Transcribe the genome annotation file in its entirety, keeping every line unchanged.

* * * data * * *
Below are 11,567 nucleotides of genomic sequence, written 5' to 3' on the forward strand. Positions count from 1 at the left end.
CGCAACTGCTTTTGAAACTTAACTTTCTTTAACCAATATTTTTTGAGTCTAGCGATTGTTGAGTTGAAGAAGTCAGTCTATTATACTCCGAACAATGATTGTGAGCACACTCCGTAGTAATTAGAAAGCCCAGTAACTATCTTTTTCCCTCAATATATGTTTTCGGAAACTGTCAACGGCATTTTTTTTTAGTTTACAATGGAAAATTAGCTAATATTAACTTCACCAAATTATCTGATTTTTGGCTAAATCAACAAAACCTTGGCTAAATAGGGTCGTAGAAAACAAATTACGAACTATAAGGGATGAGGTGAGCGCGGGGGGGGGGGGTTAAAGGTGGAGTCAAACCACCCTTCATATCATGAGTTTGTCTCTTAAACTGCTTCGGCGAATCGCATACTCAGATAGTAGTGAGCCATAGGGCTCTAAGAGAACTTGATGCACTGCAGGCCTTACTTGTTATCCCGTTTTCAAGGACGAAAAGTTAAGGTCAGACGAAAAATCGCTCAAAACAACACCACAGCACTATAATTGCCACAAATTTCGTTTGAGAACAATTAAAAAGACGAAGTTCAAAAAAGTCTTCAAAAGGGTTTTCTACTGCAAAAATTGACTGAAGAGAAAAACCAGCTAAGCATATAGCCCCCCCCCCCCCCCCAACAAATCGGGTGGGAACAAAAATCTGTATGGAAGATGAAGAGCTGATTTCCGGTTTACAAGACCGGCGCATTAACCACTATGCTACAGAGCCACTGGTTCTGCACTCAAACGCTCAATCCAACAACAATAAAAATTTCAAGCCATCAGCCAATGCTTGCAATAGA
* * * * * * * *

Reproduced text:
Below are 11,567 nucleotides of genomic sequence, written 5' to 3' on the forward strand. Positions count from 1 at the left end.
CGCAACTGCTTTTGAAACTTAACTTTCTTTAACCAATATTTTTTGAGTCTAGCGATTGTTGAGTTGAAGAAGTCAGTCTATTATACTCCGAACAATGATTGTGAGCACACTCCGTAGTAATTAGAAAGCCCAGTAACTATCTTTTTCCCTCAATATATGTTTTCGGAAACTGTCAACGGCATTTTTTTTTAGTTTACAATGGAAAATTAGCTAATATTAACTTCACCAAATTATCTGATTTTTGGCTAAATCAACAAAACCTTGGCTAAATAGGGTCGTAGAAAACAAATTACGAACTATAAGGGATGAGGTGAGCGCGGGGGGGGGGGGTTAAAGGTGGAGTCAAACCACCCTTCATATCATGAGTTTGTCTCTTAAACTGCTTCGGCGAATCGCATACTCAGATAGTAGTGAGCCATAGGGCTCTAAGAGAACTTGATGCACTGCAGGCCTTACTTGTTATCCCGTTTTCAAGGACGAAAAGTTAAGGTCAGACGAAAAATCGCTCAAAACAACACCACAGCACTATAATTGCCACAAATTTCGTTTGAGAACAATTAAAAAGACGAAGTTCAAAAAAGTCTTCAAAAGGGTTTTCTACTGCAAAAATTGACTGAAGAGAAAAACCAGCTAAGCATATAGCCCCCCCCCCCCCCCCAACAAATCGGGTGGGAACAAAAATCTGTATGGAAGATGAAGAGCTGATTTCCGGTTTACAAGACCGGCGCATTAACCACTATGCTACAGAGCCACTGGTTCTGCACTCAAACGCTCAATCCAACAACAATAAAAATTTCAAGCCATCAGCCAATGCTTGCAATAGA